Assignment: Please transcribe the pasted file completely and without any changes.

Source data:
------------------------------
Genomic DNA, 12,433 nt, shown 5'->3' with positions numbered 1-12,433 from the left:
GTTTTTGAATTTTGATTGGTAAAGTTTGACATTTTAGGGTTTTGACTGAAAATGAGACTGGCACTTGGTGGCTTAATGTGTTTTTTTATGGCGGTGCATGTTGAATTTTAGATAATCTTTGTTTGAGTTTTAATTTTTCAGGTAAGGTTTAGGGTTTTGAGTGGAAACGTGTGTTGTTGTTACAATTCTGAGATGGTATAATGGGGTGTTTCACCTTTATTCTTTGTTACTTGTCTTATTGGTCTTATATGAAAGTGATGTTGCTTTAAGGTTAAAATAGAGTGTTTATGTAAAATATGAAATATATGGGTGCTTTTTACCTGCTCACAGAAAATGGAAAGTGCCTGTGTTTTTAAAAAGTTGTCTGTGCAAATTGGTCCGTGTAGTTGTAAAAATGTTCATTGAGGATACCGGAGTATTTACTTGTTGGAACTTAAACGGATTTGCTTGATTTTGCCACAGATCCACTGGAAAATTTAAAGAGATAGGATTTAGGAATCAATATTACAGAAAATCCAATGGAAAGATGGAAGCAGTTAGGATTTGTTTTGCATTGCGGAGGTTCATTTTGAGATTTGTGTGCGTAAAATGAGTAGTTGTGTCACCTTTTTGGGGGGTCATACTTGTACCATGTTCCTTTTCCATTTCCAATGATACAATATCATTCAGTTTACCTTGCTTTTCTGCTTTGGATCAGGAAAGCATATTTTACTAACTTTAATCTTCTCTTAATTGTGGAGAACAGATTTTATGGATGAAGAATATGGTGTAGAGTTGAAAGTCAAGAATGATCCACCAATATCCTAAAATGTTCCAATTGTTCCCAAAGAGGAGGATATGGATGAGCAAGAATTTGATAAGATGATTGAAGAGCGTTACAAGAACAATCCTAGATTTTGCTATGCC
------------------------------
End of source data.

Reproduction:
Genomic DNA, 12,433 nt, shown 5'->3' with positions numbered 1-12,433 from the left:
GTTTTTGAATTTTGATTGGTAAAGTTTGACATTTTAGGGTTTTGACTGAAAATGAGACTGGCACTTGGTGGCTTAATGTGTTTTTTTATGGCGGTGCATGTTGAATTTTAGATAATCTTTGTTTGAGTTTTAATTTTTCAGGTAAGGTTTAGGGTTTTGAGTGGAAACGTGTGTTGTTGTTACAATTCTGAGATGGTATAATGGGGTGTTTCACCTTTATTCTTTGTTACTTGTCTTATTGGTCTTATATGAAAGTGATGTTGCTTTAAGGTTAAAATAGAGTGTTTATGTAAAATATGAAATATATGGGTGCTTTTTACCTGCTCACAGAAAATGGAAAGTGCCTGTGTTTTTAAAAAGTTGTCTGTGCAAATTGGTCCGTGTAGTTGTAAAAATGTTCATTGAGGATACCGGAGTATTTACTTGTTGGAACTTAAACGGATTTGCTTGATTTTGCCACAGATCCACTGGAAAATTTAAAGAGATAGGATTTAGGAATCAATATTACAGAAAATCCAATGGAAAGATGGAAGCAGTTAGGATTTGTTTTGCATTGCGGAGGTTCATTTTGAGATTTGTGTGCGTAAAATGAGTAGTTGTGTCACCTTTTTGGGGGGTCATACTTGTACCATGTTCCTTTTCCATTTCCAATGATACAATATCATTCAGTTTACCTTGCTTTTCTGCTTTGGATCAGGAAAGCATATTTTACTAACTTTAATCTTCTCTTAATTGTGGAGAACAGATTTTATGGATGAAGAATATGGTGTAGAGTTGAAAGTCAAGAATGATCCACCAATATCCTAAAATGTTCCAATTGTTCCCAAAGAGGAGGATATGGATGAGCAAGAATTTGATAAGATGATTGAAGAGCGTTACAAGAACAATCCTAGATTTTGCTATGCC